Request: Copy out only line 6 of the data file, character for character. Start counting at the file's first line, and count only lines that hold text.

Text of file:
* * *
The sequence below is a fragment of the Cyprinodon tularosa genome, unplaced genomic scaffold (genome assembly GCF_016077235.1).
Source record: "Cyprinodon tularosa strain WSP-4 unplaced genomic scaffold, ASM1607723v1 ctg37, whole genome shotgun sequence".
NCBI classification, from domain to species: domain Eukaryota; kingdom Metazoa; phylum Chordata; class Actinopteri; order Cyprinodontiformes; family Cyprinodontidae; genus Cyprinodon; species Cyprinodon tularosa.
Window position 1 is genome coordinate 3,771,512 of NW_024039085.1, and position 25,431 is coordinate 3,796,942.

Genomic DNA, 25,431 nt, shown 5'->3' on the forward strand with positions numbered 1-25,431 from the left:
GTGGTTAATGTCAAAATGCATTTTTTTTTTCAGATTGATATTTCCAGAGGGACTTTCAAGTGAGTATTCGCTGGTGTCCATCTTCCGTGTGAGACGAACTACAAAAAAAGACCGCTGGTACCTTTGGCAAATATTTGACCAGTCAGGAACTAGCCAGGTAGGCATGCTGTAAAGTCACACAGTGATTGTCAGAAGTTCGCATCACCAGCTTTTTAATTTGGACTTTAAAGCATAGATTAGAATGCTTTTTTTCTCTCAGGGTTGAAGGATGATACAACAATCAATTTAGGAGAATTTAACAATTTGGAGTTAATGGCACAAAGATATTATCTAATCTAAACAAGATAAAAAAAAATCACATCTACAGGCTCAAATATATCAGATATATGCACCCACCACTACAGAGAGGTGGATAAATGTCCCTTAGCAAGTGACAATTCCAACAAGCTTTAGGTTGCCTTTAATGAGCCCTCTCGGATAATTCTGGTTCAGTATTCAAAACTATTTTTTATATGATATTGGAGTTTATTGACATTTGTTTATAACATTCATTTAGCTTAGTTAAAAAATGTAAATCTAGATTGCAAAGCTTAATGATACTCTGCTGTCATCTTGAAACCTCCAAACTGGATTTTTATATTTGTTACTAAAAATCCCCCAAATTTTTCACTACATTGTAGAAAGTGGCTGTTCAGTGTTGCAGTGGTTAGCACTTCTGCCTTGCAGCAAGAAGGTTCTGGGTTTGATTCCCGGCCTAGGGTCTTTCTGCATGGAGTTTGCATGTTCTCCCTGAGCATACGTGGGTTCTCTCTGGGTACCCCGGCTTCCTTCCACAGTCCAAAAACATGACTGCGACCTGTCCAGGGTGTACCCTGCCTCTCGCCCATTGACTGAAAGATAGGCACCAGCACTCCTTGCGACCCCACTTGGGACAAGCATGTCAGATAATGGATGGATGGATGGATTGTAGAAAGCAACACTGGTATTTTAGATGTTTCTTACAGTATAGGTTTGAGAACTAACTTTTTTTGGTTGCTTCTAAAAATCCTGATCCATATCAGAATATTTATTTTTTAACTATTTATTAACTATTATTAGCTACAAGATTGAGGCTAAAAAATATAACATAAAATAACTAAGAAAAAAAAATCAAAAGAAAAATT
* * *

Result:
GTGGTTAATGTCAAAATGCATTTTTTTTTTCAGATTGATATTTCCAGAGGGACTTTCAAGTGAGTATTCGCTGGTGTCCATCTTCCGTGTGAGACGAACTACAAAAAAAGACCGCTGGTACCTTTGGCAAATATTTGACCAGTCAGGAACTAGCCAGGTAGGCATGCTGTAAAGTCACACAGTGATTGTCAGAAGTTCGCATCACCAGCTTTTTAATTTGGACTTTAAAGCATAGATTAGAATGCTTTTTTTCTCTCAGGGTTGAAGGATGATACAACAATCAATTTAGGAGAATTTAACAATTTGGAGTTAATGGCACAAAGATATTATCTAATCTAAACAAGATAAAAAAAAATCACATCTACAGGCTCAAATATATCAGATATATGCACCCACCACTACAGAGAGGTGGATAAATGTCCCTTAGCAAGTGACAATTCCAACAAGCTTTAGGTTGCCTTTAATGAGCCCTCTCGGATAATTCTGGTTCAGTATTCAAAACTATTTTTTATATGATATTGGAGTTTATTGACATTTGTTTATAACATTCATTTAGCTTAGTTAAAAAATGTAAATCTAGATTGCAAAGCTTAATGATACTCTGCTGTCATCTTGAAACCTCCAAACTGGATTTTTATATTTGTTACTAAAAATCCCCCAAATTTTTCACTACATTGTAGAAAGTGGCTGTTCAGTGTTGCAGTGGTTAGCACTTCTGCCTTGCAGCAAGAAGGTTCTGGGTTTGATTCCCGGCCTAGGGTCTTTCTGCATGGAGTTTGCATGTTCTCCCTGAGCATACGTGGGTTCTCTCTGGGTACCCCGGCTTCCTTCCACAGTCCAAAAACATGACTGCGACCTGTCCAGGGTGTACCCTGCCTCTCGCCCATTGACTGAAAGATAGGCACCAGCACTCCTTGCGACCCCACTTGGGACAAGCATGTCAGATAATGGATGGATGGATGGATTGTAGAAAGCAACACTGGTATTTTAGATGTTTCTTACAGTATAGGTTTGAGAACTAACTTTTTTTGGTTGCTTCTAAAAATCCTGATCCATATCAGAATATTTATTTTTTAACTATTTATTAACTATTATTAGCTACAAGATTGAGGCTAAAAAATATAACATAAAATAACTAAGAAAAAAAAATCAAAAGAAAAATT